MassLive: Thank Obscure Law, Bayh-Dole Act, for Potential Coronavirus Vaccine by John T. Preston
At government, university, and private-sector research labs across the country, scientists are working around the clock to better understand the coronavirus. The resulting lab breakthroughs could soon become experimental treatments and vaccines. According to the Milken Institute over 70 treatments for COVID-19 are already in clinical trials or progressing toward clinical trials.
Several of the inventions behind this flurry of activity resulted from government funded research in US universities and indeed, one company founded by MIT alums with technologies licensed from universities, Moderna, is already taking a candidate coronavirus vaccine into human trials.
This public-private cooperation is our best hope of defeating the virus. It’s also the foundation of our entire drug development system. And it simply wouldn’t be possible without an obscure law known as the Bayh-Dole Act.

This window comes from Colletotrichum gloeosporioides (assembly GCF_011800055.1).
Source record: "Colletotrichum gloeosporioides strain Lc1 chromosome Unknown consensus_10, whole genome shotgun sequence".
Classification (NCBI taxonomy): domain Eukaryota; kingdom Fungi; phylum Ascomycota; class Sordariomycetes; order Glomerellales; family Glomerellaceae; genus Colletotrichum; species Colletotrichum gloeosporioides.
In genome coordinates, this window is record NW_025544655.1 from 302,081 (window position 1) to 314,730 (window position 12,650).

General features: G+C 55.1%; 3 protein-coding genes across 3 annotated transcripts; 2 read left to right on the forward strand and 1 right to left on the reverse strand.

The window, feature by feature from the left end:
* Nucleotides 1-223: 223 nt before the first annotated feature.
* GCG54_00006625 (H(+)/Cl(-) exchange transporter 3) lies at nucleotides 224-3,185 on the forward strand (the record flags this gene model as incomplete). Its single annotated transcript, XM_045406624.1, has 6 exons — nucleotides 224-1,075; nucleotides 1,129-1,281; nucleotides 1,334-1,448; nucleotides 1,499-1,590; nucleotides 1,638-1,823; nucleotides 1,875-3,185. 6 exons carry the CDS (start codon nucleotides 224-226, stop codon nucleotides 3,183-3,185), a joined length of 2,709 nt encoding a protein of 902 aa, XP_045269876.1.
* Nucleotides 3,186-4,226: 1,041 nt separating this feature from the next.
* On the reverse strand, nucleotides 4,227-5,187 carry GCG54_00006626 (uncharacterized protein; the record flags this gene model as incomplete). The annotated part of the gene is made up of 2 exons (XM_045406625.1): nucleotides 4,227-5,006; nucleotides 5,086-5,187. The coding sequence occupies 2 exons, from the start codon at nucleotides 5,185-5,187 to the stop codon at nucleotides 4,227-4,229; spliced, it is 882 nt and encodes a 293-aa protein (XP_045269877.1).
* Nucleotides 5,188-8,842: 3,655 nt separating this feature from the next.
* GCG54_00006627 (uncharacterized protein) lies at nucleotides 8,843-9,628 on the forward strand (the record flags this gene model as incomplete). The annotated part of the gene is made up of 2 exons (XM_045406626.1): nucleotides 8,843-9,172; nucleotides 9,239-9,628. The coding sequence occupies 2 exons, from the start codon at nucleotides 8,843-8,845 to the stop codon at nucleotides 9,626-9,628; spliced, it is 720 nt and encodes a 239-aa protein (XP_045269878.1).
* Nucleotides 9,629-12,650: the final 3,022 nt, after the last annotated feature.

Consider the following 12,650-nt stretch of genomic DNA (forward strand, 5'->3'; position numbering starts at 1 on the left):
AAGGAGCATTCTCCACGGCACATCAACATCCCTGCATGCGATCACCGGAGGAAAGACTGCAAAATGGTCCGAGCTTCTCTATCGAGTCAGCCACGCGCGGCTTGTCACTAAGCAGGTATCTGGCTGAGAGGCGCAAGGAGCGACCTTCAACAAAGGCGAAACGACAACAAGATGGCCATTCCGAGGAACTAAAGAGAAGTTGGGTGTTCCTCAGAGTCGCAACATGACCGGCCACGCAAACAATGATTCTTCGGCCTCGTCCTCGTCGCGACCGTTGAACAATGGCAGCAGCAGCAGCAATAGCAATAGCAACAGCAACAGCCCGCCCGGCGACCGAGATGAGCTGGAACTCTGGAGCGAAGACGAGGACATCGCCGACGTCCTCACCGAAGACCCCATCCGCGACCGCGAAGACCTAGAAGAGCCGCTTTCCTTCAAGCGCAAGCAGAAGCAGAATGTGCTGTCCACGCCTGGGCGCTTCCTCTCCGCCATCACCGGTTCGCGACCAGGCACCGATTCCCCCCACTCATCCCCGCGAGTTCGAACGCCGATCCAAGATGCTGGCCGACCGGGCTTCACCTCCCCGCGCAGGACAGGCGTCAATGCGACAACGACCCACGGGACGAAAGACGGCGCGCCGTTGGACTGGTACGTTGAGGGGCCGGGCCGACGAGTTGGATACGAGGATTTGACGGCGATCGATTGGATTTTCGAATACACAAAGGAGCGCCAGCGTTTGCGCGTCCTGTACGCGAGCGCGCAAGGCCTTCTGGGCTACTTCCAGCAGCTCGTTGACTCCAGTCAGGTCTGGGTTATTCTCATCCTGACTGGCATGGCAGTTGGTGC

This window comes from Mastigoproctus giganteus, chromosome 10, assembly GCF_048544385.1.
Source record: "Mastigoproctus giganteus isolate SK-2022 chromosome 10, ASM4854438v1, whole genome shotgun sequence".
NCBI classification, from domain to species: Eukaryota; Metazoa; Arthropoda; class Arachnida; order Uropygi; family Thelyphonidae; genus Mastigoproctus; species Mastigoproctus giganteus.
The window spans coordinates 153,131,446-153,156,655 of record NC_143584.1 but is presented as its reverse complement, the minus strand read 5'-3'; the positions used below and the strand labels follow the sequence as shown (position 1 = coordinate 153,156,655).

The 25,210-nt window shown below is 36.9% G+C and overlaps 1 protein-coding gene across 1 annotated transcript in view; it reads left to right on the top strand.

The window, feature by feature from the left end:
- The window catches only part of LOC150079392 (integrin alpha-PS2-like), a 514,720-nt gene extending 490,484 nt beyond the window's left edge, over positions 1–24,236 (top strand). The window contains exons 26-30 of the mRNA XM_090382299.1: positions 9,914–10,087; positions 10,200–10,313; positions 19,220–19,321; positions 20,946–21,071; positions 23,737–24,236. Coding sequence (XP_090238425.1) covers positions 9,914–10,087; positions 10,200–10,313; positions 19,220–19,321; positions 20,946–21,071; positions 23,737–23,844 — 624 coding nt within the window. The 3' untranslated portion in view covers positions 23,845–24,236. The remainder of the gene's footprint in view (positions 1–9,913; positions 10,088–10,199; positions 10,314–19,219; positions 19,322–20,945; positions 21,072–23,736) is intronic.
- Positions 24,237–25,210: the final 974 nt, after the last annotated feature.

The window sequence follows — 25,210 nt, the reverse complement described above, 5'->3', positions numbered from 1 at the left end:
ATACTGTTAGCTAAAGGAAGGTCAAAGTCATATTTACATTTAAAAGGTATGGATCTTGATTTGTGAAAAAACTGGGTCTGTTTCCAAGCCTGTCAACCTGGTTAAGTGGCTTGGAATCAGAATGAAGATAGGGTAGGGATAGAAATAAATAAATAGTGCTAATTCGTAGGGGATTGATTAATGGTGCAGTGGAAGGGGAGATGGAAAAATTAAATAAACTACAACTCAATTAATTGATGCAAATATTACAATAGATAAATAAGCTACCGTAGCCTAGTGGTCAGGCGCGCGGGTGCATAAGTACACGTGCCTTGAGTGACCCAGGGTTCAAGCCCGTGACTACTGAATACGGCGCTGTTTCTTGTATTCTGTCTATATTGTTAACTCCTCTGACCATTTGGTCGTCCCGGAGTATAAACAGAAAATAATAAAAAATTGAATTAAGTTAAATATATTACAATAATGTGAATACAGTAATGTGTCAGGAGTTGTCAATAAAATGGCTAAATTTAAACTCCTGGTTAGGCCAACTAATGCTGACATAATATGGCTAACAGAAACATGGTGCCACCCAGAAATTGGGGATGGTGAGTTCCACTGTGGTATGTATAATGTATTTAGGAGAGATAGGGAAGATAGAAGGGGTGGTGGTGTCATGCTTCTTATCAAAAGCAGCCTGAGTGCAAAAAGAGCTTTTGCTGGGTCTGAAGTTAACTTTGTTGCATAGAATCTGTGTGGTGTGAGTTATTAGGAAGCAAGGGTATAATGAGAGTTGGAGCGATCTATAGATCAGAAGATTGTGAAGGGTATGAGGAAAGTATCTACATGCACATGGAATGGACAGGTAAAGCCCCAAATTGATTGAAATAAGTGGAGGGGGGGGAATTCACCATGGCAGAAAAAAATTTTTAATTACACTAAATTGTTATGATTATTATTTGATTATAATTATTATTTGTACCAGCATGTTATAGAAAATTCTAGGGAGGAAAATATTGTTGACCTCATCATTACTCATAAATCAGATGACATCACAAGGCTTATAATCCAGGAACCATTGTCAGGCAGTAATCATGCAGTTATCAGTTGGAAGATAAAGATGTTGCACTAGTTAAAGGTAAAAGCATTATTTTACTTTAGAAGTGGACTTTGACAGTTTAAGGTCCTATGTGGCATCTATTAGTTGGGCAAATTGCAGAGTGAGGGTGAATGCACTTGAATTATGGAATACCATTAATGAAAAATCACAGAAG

Not many Americans have heard of Bayh-Dole. But everyone has felt its effects. For 40 years, this bipartisan policy has allowed university and non-profit researchers to retain ownership of patents that result from federally funded research, and then license those patents to private-sector companies that have the know-how and resources to turn good ideas into viable products.
The law has delivered an incredible return on taxpayers’ investment. American research universities’ patent awards have risen steadily over the last four decades, increasing from just 390 in 1980 to nearly 7,500 in 2017. To date, Bayh-Dole has contributed over $1 trillion to America’s economic output and has supported 4 million jobs and more than 11,000 startups.